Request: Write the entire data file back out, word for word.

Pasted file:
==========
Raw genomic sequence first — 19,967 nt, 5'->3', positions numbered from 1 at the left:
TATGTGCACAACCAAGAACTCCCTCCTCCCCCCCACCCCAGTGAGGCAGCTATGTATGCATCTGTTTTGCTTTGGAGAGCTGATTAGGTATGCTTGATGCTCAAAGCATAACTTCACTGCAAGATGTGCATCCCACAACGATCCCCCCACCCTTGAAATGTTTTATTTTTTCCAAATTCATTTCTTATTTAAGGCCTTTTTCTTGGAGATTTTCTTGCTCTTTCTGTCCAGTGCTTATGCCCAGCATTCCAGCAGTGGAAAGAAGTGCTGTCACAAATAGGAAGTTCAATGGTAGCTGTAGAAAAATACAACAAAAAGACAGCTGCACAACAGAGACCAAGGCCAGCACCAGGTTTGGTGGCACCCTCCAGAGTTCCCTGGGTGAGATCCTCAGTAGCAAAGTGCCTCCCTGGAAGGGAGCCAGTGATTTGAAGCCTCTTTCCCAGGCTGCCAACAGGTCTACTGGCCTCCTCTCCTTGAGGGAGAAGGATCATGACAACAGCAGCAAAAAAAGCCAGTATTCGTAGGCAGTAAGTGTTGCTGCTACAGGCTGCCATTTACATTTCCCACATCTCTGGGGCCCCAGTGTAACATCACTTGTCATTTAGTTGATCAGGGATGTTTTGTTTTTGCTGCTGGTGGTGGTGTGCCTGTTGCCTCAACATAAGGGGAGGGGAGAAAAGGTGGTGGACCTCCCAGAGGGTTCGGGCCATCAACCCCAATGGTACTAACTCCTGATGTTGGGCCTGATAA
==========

Raw genomic sequence first — 19,967 nt, 5'->3', positions numbered from 1 at the left:
TATGTGCACAACCAAGAACTCCCTCCTCCCCCCCACCCCAGTGAGGCAGCTATGTATGCATCTGTTTTGCTTTGGAGAGCTGATTAGGTATGCTTGATGCTCAAAGCATAACTTCACTGCAAGATGTGCATCCCACAACGATCCCCCCACCCTTGAAATGTTTTATTTTTTCCAAATTCATTTCTTATTTAAGGCCTTTTTCTTGGAGATTTTCTTGCTCTTTCTGTCCAGTGCTTATGCCCAGCATTCCAGCAGTGGAAAGAAGTGCTGTCACAAATAGGAAGTTCAATGGTAGCTGTAGAAAAATACAACAAAAAGACAGCTGCACAACAGAGACCAAGGCCAGCACCAGGTTTGGTGGCACCCTCCAGAGTTCCCTGGGTGAGATCCTCAGTAGCAAAGTGCCTCCCTGGAAGGGAGCCAGTGATTTGAAGCCTCTTTCCCAGGCTGCCAACAGGTCTACTGGCCTCCTCTCCTTGAGGGAGAAGGATCATGACAACAGCAGCAAAAAAAGCCAGTATTCGTAGGCAGTAAGTGTTGCTGCTACAGGCTGCCATTTACATTTCCCACATCTCTGGGGCCCCAGTGTAACATCACTTGTCATTTAGTTGATCAGGGATGTTTTGTTTTTGCTGCTGGTGGTGGTGTGCCTGTTGCCTCAACATAAGGGGAGGGGAGAAAAGGTGGTGGACCTCCCAGAGGGTTCGGGCCATCAACCCCAATGGTACTAACTCCTGATGTTGGGCCTGATAA